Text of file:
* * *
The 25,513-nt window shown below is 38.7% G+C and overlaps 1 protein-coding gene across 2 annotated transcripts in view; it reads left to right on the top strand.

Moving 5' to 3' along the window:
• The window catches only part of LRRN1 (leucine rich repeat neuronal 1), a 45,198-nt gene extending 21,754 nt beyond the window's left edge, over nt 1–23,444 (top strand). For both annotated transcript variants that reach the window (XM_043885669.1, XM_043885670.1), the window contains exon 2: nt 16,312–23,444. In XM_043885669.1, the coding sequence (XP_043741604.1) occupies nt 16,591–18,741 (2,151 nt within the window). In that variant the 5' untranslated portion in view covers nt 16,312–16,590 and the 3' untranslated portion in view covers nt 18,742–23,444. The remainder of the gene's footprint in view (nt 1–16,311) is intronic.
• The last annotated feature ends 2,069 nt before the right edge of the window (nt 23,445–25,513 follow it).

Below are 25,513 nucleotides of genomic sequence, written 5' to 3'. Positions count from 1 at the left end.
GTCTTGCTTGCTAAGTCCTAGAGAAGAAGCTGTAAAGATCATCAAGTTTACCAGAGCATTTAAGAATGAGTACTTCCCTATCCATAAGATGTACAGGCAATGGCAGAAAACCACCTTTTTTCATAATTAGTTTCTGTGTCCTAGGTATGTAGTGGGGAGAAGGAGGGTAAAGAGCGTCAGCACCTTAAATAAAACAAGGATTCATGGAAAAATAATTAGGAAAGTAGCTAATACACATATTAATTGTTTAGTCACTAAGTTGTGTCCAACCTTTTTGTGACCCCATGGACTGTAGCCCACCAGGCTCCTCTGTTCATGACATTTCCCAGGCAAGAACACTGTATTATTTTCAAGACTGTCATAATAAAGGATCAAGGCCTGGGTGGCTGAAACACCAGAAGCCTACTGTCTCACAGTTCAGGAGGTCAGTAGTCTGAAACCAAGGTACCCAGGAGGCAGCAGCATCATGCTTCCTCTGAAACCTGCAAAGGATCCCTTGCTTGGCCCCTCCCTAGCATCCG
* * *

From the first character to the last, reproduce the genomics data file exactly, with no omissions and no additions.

The 25,513-nt window shown below is 38.7% G+C and overlaps 1 protein-coding gene across 2 annotated transcripts in view; it reads left to right on the top strand.

Moving 5' to 3' along the window:
• The window catches only part of LRRN1 (leucine rich repeat neuronal 1), a 45,198-nt gene extending 21,754 nt beyond the window's left edge, over nt 1–23,444 (top strand). For both annotated transcript variants that reach the window (XM_043885669.1, XM_043885670.1), the window contains exon 2: nt 16,312–23,444. In XM_043885669.1, the coding sequence (XP_043741604.1) occupies nt 16,591–18,741 (2,151 nt within the window). In that variant the 5' untranslated portion in view covers nt 16,312–16,590 and the 3' untranslated portion in view covers nt 18,742–23,444. The remainder of the gene's footprint in view (nt 1–16,311) is intronic.
• The last annotated feature ends 2,069 nt before the right edge of the window (nt 23,445–25,513 follow it).

Below are 25,513 nucleotides of genomic sequence, written 5' to 3'. Positions count from 1 at the left end.
GTCTTGCTTGCTAAGTCCTAGAGAAGAAGCTGTAAAGATCATCAAGTTTACCAGAGCATTTAAGAATGAGTACTTCCCTATCCATAAGATGTACAGGCAATGGCAGAAAACCACCTTTTTTCATAATTAGTTTCTGTGTCCTAGGTATGTAGTGGGGAGAAGGAGGGTAAAGAGCGTCAGCACCTTAAATAAAACAAGGATTCATGGAAAAATAATTAGGAAAGTAGCTAATACACATATTAATTGTTTAGTCACTAAGTTGTGTCCAACCTTTTTGTGACCCCATGGACTGTAGCCCACCAGGCTCCTCTGTTCATGACATTTCCCAGGCAAGAACACTGTATTATTTTCAAGACTGTCATAATAAAGGATCAAGGCCTGGGTGGCTGAAACACCAGAAGCCTACTGTCTCACAGTTCAGGAGGTCAGTAGTCTGAAACCAAGGTACCCAGGAGGCAGCAGCATCATGCTTCCTCTGAAACCTGCAAAGGATCCCTTGCTTGGCCCCTCCCTAGCATCCG